Membership Marketing & Technology

How to get your members’ attention

You and your members are subjected to a staggering amount of marketing messages every day.  In fact, estimates for the number of images and marketing content we see each day range from 500 messages more than 5,000!  That is a ridiculous amount of information for your association or chamber of commerce to compete against.

How can you make sure your organization can cut through the clutter to deliver value to your members?  Below are some tactics you can use to help your message stand out so your organization can better connect with your members.

Be Direct

If you need your members to help you with something, spell it out for them. Don't be subtle.  For example, tell them, "We need you to call your state representative and tell them to vote NO on House Bill 32."   Tell them specifically what you need them to do and make it as easy as possible for them to act. 

Instead of saying how great this particular event is because it's the 18th annual banquet and it's fun for all, tell them how the event raises money for local charities and will provide an announcement of several key business initiatives.  Be sure to explain the business and community benefits that your event provides. 

Be Specific

Wherever possible, bring an issue down to their level.  Instead of saying that stopping House Bill bill will save businesses $4.5 million, show that it will affect Bill Jones, owner of XYZ Auto Repair (with 7 employees) by saving his business $2,500 this year.   

Include specific examples of members who gained new business by attending one of your events.  “Jane Smith of Jane’s Cakes & Catering exhibited at Business Expo last year and make 23 new contacts and got 3 new weddings booked.”   The more similarities your members can see between their own business and the businesses mentioned in your messaging, the more connected they will be to the issue.

Deal Only in Fresh and Useful Content

Keep your members informed of items they may have missed that directly affect their business.  In your emails, blogs or social media posts, include links to local, state or national articles that they might have missed.  Where you can, be sure to weave in members' perspectives on the issue or mention specific members as detailed in the first two points.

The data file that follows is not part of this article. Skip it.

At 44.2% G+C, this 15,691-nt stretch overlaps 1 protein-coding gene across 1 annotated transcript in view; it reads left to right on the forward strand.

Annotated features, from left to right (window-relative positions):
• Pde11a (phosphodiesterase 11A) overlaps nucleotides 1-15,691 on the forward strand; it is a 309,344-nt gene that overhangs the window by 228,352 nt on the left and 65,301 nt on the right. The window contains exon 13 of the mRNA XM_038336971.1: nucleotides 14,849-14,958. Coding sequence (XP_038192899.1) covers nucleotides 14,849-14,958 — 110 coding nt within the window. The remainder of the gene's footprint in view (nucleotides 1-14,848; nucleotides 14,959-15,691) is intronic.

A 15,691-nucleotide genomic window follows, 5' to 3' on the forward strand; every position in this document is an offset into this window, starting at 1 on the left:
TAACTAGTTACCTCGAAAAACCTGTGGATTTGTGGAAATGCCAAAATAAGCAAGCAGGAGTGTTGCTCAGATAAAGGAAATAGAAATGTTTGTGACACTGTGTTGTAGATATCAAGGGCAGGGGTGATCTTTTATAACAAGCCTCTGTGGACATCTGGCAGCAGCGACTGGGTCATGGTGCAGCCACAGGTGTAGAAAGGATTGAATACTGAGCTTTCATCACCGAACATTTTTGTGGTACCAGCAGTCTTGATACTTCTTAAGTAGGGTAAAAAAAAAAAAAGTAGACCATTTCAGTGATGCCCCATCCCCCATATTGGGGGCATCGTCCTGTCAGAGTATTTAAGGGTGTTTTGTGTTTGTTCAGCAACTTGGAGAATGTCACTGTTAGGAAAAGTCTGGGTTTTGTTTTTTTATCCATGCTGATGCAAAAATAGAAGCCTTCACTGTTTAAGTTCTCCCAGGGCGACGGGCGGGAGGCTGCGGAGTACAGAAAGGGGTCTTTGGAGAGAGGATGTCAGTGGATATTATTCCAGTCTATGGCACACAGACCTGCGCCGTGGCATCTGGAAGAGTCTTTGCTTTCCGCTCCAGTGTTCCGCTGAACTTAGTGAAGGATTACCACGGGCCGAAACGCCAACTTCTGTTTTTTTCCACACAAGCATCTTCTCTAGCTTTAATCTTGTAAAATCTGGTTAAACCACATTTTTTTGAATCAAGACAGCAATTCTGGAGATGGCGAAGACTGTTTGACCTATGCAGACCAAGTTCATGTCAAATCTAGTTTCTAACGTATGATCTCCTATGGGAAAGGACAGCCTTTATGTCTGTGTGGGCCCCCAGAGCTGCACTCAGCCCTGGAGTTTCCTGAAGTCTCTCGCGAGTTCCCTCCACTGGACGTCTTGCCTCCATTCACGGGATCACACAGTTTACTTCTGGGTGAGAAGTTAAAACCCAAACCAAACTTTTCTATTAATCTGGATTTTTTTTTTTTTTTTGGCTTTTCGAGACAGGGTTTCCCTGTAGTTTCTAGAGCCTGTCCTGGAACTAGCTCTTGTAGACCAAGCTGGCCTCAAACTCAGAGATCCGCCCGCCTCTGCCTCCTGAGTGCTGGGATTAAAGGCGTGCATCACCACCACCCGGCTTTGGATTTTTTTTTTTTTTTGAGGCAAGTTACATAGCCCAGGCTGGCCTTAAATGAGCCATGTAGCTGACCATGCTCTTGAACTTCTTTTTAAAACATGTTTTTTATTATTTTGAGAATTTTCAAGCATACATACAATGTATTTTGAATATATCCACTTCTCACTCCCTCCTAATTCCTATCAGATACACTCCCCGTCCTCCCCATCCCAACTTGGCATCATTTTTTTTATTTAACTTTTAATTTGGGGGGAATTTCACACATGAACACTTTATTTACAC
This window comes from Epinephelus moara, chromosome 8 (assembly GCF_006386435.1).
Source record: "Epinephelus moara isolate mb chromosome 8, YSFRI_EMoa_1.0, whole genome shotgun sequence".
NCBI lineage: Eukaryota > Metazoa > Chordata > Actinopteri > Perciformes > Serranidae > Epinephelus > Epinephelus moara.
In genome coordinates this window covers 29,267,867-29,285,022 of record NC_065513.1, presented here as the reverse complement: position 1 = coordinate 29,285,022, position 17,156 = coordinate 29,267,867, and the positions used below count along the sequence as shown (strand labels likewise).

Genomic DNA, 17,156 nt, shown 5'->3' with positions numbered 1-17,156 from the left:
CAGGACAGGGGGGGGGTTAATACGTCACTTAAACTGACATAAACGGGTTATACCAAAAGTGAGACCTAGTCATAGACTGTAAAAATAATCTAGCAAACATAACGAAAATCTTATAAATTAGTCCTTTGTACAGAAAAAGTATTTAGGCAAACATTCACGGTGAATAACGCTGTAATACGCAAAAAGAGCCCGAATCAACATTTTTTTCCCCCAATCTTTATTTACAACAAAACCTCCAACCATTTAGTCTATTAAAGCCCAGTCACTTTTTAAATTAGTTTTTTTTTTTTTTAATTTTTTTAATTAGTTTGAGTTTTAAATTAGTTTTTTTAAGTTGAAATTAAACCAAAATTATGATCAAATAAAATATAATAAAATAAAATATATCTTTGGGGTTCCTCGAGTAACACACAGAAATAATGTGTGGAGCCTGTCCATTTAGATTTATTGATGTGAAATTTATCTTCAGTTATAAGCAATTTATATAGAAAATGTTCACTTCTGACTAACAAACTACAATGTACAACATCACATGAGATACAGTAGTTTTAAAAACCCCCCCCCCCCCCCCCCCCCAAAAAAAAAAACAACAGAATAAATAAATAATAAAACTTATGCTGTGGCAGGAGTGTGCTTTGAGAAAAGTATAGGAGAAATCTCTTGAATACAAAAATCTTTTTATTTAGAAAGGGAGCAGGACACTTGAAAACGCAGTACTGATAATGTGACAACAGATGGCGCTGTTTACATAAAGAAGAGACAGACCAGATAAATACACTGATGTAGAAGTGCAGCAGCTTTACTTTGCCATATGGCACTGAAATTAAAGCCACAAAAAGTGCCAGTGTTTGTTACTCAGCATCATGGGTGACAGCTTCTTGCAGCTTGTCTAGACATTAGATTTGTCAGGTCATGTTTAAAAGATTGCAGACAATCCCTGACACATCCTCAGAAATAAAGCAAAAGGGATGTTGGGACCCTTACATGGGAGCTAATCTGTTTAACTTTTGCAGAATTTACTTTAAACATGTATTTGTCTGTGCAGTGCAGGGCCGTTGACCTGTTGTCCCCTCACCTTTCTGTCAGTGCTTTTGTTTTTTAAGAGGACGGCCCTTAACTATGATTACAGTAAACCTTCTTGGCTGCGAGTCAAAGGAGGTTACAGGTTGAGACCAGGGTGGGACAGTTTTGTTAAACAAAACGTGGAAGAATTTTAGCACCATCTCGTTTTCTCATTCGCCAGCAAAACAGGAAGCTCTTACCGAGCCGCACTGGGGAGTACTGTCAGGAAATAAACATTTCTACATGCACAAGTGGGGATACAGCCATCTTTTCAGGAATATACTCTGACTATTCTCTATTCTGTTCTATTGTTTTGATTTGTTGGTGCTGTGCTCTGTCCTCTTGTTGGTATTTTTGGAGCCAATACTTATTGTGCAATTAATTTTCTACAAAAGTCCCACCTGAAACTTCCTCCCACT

Remind them their success is a key measure of your organization's success too, and reinforce that with every email you send that shares beneficial content and helps their business improve.   You want to develop a reputation for providing timely and relevant information so your members will pay attention to your communications.

Use Photos: They Are Still Worth 1,000 Words

4 words: take tons of pictures.   No one ever said, "Gee I wish we hadn't taken so many photos of last year's annual banquet."    Photos help you tell your story make your content much more interesting.   And, when it comes time to start promoting next year's event, you'll have plenty of great images waiting for you to develop stories around.

Post those pictures to social media accounts and add photo galleries on your website.  On Facebook, tag specific members to get their attention and encourage them to view the photos. Photo make your Facebook posts much more likely to get replies or shares. In fact, a recent study showed that photos make up 93% of the most engaging posts on Facebook.

Add photos of your community or the businesses that you serve as well. Make a connection to the people your organization interacts with.   And how about adding some member-generated content?  Ask your members to submit photos of their business that you can use on your website or social media posts.

Make it Fun

Yes, business is serious and your members joined your association to grow their business, but you can still enjoy some fun.  Photos and videos are critical here.   Post photos from business around town and ask your followers to guess where they were taken.  Ask questions about your followers’ favorite business book or restaurant, or their best (or worst) business travel story.   Have they received great customer service at another member's business that they would like to share? Ask them for their feedback and engage them.  They will pay more attention with each relevant message.

 

Your organization is a partner with your members.   Unfortunately, that doesn't mean they always have time for you, though.   Given that, there will be times you need your message to get through to them.  These points above are just a few ways to help your message cut through the clutter so you can keep the relationship valuable to you members.

What ways have you been able to get (and keep) your members' attention?

 

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